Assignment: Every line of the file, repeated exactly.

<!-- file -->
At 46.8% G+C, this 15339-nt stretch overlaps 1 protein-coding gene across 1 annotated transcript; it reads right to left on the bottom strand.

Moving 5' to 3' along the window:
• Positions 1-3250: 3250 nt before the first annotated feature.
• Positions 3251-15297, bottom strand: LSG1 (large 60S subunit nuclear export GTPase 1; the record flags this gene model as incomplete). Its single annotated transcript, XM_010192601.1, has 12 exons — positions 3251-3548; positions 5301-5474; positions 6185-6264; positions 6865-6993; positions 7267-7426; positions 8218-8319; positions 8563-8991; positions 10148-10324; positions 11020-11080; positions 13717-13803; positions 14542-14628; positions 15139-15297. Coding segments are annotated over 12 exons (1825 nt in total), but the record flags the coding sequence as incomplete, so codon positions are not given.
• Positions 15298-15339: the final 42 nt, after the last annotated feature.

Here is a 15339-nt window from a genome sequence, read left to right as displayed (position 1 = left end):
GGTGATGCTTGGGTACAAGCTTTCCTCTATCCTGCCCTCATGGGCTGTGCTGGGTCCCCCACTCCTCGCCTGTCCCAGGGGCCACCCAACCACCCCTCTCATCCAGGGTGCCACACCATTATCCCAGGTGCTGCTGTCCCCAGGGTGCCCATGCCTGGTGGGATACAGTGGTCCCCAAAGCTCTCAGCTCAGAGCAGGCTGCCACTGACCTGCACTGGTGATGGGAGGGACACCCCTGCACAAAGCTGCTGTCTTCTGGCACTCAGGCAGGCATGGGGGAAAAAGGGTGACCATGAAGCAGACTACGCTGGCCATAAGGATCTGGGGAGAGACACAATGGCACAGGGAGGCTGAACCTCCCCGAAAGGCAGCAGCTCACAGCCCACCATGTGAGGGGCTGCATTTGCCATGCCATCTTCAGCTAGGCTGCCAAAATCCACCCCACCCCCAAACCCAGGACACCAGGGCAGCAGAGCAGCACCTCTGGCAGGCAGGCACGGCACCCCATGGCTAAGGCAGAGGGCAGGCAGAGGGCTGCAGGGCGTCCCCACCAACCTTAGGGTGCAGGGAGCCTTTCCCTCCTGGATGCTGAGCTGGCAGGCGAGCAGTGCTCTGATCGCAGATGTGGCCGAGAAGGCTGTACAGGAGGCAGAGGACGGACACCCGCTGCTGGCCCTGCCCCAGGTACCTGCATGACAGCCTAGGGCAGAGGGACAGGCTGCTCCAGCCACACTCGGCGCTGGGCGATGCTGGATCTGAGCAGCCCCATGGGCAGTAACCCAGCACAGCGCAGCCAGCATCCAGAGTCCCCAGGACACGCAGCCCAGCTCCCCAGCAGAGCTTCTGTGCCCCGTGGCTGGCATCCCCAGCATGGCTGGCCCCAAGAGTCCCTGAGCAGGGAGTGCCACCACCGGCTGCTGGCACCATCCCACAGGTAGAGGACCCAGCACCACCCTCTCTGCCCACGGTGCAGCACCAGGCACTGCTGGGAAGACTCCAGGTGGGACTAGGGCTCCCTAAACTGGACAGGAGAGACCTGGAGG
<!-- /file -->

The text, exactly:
At 46.8% G+C, this 15339-nt stretch overlaps 1 protein-coding gene across 1 annotated transcript; it reads right to left on the bottom strand.

Moving 5' to 3' along the window:
• Positions 1-3250: 3250 nt before the first annotated feature.
• Positions 3251-15297, bottom strand: LSG1 (large 60S subunit nuclear export GTPase 1; the record flags this gene model as incomplete). Its single annotated transcript, XM_010192601.1, has 12 exons — positions 3251-3548; positions 5301-5474; positions 6185-6264; positions 6865-6993; positions 7267-7426; positions 8218-8319; positions 8563-8991; positions 10148-10324; positions 11020-11080; positions 13717-13803; positions 14542-14628; positions 15139-15297. Coding segments are annotated over 12 exons (1825 nt in total), but the record flags the coding sequence as incomplete, so codon positions are not given.
• Positions 15298-15339: the final 42 nt, after the last annotated feature.

Here is a 15339-nt window from a genome sequence, read left to right as displayed (position 1 = left end):
GGTGATGCTTGGGTACAAGCTTTCCTCTATCCTGCCCTCATGGGCTGTGCTGGGTCCCCCACTCCTCGCCTGTCCCAGGGGCCACCCAACCACCCCTCTCATCCAGGGTGCCACACCATTATCCCAGGTGCTGCTGTCCCCAGGGTGCCCATGCCTGGTGGGATACAGTGGTCCCCAAAGCTCTCAGCTCAGAGCAGGCTGCCACTGACCTGCACTGGTGATGGGAGGGACACCCCTGCACAAAGCTGCTGTCTTCTGGCACTCAGGCAGGCATGGGGGAAAAAGGGTGACCATGAAGCAGACTACGCTGGCCATAAGGATCTGGGGAGAGACACAATGGCACAGGGAGGCTGAACCTCCCCGAAAGGCAGCAGCTCACAGCCCACCATGTGAGGGGCTGCATTTGCCATGCCATCTTCAGCTAGGCTGCCAAAATCCACCCCACCCCCAAACCCAGGACACCAGGGCAGCAGAGCAGCACCTCTGGCAGGCAGGCACGGCACCCCATGGCTAAGGCAGAGGGCAGGCAGAGGGCTGCAGGGCGTCCCCACCAACCTTAGGGTGCAGGGAGCCTTTCCCTCCTGGATGCTGAGCTGGCAGGCGAGCAGTGCTCTGATCGCAGATGTGGCCGAGAAGGCTGTACAGGAGGCAGAGGACGGACACCCGCTGCTGGCCCTGCCCCAGGTACCTGCATGACAGCCTAGGGCAGAGGGACAGGCTGCTCCAGCCACACTCGGCGCTGGGCGATGCTGGATCTGAGCAGCCCCATGGGCAGTAACCCAGCACAGCGCAGCCAGCATCCAGAGTCCCCAGGACACGCAGCCCAGCTCCCCAGCAGAGCTTCTGTGCCCCGTGGCTGGCATCCCCAGCATGGCTGGCCCCAAGAGTCCCTGAGCAGGGAGTGCCACCACCGGCTGCTGGCACCATCCCACAGGTAGAGGACCCAGCACCACCCTCTCTGCCCACGGTGCAGCACCAGGCACTGCTGGGAAGACTCCAGGTGGGACTAGGGCTCCCTAAACTGGACAGGAGAGACCTGGAGG